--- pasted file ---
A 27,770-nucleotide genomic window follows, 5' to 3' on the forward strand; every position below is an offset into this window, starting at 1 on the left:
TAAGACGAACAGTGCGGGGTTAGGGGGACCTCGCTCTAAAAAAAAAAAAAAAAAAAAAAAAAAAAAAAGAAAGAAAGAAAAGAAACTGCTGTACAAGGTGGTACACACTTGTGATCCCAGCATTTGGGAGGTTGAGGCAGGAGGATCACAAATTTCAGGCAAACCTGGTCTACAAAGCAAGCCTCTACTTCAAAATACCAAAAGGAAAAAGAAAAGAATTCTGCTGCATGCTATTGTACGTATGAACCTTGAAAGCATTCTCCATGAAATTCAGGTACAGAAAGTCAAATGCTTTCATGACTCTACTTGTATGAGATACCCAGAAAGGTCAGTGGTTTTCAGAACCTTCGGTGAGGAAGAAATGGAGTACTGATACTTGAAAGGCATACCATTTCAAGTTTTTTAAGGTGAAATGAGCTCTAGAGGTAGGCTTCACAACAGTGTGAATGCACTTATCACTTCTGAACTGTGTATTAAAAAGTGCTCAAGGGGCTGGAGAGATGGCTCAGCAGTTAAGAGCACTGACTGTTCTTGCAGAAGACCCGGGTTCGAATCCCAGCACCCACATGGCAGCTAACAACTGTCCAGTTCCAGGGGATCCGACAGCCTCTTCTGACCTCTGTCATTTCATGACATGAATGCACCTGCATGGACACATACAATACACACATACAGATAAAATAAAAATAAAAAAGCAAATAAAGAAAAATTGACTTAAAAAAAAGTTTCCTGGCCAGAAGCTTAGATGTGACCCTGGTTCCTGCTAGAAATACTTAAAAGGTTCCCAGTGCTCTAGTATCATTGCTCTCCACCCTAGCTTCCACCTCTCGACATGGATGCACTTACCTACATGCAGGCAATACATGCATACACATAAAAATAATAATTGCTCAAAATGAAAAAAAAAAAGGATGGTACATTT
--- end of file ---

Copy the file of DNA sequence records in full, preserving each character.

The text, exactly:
A 27,770-nucleotide genomic window follows, 5' to 3' on the forward strand; every position below is an offset into this window, starting at 1 on the left:
TAAGACGAACAGTGCGGGGTTAGGGGGACCTCGCTCTAAAAAAAAAAAAAAAAAAAAAAAAAAAAAAAGAAAGAAAGAAAAGAAACTGCTGTACAAGGTGGTACACACTTGTGATCCCAGCATTTGGGAGGTTGAGGCAGGAGGATCACAAATTTCAGGCAAACCTGGTCTACAAAGCAAGCCTCTACTTCAAAATACCAAAAGGAAAAAGAAAAGAATTCTGCTGCATGCTATTGTACGTATGAACCTTGAAAGCATTCTCCATGAAATTCAGGTACAGAAAGTCAAATGCTTTCATGACTCTACTTGTATGAGATACCCAGAAAGGTCAGTGGTTTTCAGAACCTTCGGTGAGGAAGAAATGGAGTACTGATACTTGAAAGGCATACCATTTCAAGTTTTTTAAGGTGAAATGAGCTCTAGAGGTAGGCTTCACAACAGTGTGAATGCACTTATCACTTCTGAACTGTGTATTAAAAAGTGCTCAAGGGGCTGGAGAGATGGCTCAGCAGTTAAGAGCACTGACTGTTCTTGCAGAAGACCCGGGTTCGAATCCCAGCACCCACATGGCAGCTAACAACTGTCCAGTTCCAGGGGATCCGACAGCCTCTTCTGACCTCTGTCATTTCATGACATGAATGCACCTGCATGGACACATACAATACACACATACAGATAAAATAAAAATAAAAAAGCAAATAAAGAAAAATTGACTTAAAAAAAAGTTTCCTGGCCAGAAGCTTAGATGTGACCCTGGTTCCTGCTAGAAATACTTAAAAGGTTCCCAGTGCTCTAGTATCATTGCTCTCCACCCTAGCTTCCACCTCTCGACATGGATGCACTTACCTACATGCAGGCAATACATGCATACACATAAAAATAATAATTGCTCAAAATGAAAAAAAAAAAGGATGGTACATTT